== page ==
On Monday, May 22, the U.S. Department of Labor (DOL) announced that it would not again delay the implementation of the fiduciary rule, which was adopted by the DOL under the Obama administration. The rule was initially scheduled to take effect on April 10, 2017, with a transition period after that for certain requirements. The implementation of the rule was delayed shortly before the April 10 effective date, in response to the Trump administration’s directive to reduce regulations. The new effective date is June 9, 2017.
There has been speculation about whether the implementation date would be further delayed, but on Monday, U.S. Secretary of Labor Alexander Acosta announced that it would not. Accordingly, as of the end of the day on June 9, 2017, the new definition of “fiduciary” will apply to those who provide investment advice to IRAs and ERISA-governed plans. However, during a transition period ending on January 1, 2018, compliance requirements will be relaxed.
During the transition period, in order to comply with the rule’s prohibited transaction exemptions, financial institutions and advisers must comply with “impartial conduct standards.” To comply with these standards, financial institutions and advisers must:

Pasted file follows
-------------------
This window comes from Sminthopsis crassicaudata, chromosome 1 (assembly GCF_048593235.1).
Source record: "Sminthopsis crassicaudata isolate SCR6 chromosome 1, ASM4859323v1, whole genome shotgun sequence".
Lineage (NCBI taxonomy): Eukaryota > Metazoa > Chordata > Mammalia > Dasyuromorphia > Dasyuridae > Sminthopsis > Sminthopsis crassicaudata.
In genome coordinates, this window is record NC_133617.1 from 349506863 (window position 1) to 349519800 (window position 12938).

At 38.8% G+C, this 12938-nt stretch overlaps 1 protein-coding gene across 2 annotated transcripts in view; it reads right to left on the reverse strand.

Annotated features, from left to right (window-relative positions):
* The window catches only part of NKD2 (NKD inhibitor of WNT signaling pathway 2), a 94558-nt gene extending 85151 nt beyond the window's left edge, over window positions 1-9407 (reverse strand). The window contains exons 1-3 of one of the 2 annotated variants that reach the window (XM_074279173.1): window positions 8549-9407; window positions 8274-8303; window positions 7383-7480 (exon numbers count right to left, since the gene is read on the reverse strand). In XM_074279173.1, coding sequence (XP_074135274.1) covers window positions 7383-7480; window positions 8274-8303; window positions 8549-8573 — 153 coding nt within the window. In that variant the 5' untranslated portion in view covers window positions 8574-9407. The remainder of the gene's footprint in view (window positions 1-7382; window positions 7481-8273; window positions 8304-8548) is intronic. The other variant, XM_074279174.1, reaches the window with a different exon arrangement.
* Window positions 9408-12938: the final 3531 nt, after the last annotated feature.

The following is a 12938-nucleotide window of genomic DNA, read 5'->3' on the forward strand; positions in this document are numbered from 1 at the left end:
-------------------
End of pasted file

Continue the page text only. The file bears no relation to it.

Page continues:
In an article published this week in the Wall Street Journal, Secretary Acosta characterized the fiduciary rule as “controversial” and stated that it “may not align with President Trump’s deregulatory agenda.” In response to these concerns, Acosta announced that the DOL will seek additional public input on the full rule.
Where the DOL finally lands with respect to the substance and implementation of the rule is yet unknown. Stay tuned for more details in the coming weeks and months. If you have any questions about the implications of the fiduciary rule for your organization, please feel free to contact a member of Gray Plant Mooty’s Employee Benefits & Executive Compensation Practice Group.
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